I told President Putin our position on mutual relations between Russia and the European Union, which is that our Government looks favourable at a more active development in relations between Russia and the European Union in future, in the economy and politics, and in other areas. Relations between Russia and the European Union must be open.
These relations between Russia and Spain are an added factor of stability in international life.
Naturally, one of the main questions we discussed today during our meeting was cooperation in the struggle against terrorism. I once again expressed my feeling of most sincere solidarity with President Putin over the tragic events in Beslan. The Spanish people felt great sympathy with Russia as we followed these events and we feel solidarity with those who have suffered so much because of the terrorism. We are also grateful for the solidarity shown by President Putin and the Russian people when we were the victims of terrorism.
The only way to vanquish terrorism is through the united and coordinated efforts of the entire international community. The special services and law enforcement agencies of different countries must work together and all this should happen under the aegis of the United Nations. We also need to take political action to defeat terrorism, action that includes preventing the further spread of violence, fanaticism and terrorism, and we need to combat poverty in the world’s poorest countries.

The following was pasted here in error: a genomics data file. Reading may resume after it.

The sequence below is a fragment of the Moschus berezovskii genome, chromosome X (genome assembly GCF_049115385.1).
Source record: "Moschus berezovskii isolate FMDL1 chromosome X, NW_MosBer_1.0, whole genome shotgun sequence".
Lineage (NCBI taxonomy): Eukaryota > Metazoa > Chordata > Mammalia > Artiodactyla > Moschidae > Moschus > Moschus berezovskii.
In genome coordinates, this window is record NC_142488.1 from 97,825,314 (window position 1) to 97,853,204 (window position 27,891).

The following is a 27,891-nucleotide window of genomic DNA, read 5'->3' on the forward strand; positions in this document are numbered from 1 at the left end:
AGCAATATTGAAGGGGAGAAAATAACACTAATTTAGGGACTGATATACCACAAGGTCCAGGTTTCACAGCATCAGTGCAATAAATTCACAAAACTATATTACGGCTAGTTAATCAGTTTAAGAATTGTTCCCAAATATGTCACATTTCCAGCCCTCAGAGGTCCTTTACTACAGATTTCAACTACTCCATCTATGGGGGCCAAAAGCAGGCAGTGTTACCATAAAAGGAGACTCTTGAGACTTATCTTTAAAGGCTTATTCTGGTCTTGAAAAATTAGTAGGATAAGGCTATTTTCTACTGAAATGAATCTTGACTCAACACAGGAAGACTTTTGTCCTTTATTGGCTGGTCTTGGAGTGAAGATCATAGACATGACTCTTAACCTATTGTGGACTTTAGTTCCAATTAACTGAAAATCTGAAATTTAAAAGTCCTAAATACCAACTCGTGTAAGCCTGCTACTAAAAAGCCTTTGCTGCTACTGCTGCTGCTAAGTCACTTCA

I would like to express my gratitude to President Putin for this meeting today. I think that this, our first meeting, has been very positive, substantial and very useful for further developing relations between Russia and Spain.
Question: My question is for the Russian President and the Spanish Prime Minister. How do you evaluate the situation in Iraq today?
Jose Zapatero: I believe that Iraq needs to have its full sovereignty restored in order to be able to pursue democratic processes, and, of course, it also needs full support for its political and economic rebuilding. The world needs a stable Iraq and the world needs a democratically elected government in Iraq. Iraq also needs to be able to ensure the safety of its citizens. Ultimately, at least a little hope must emerge in Iraq for a better life for all the Iraqi people.
Vladimir Putin: Russia is doing everything it can to help rebuild Iraq. You know that Russian companies were working in Iraq right until the moment when the lives of their employees were put in danger. Our companies are ready to return to Iraq as soon as the necessary security conditions are in place. Judging by the current situation, these conditions are still not yet in place. Along with the other members of the Paris Club we decided to write off a considerable amount of Iraq’s debts to Russia. The decision we have taken means that we are writing off more than 90 percent of Iraq’s debt to Russia, which overall represents more than the amount of debts written off by the other members of the Paris Club. The Iraqi Prime Minister, Iyad Allawi, was here in Moscow recently and we drew up a whole system of measures aimed at developing our cooperation. But I agree with Mr Zapatero in that the main problem is to create the conditions for a rapid transfer of full power to the Iraqi people and authority to control their own country and natural resources.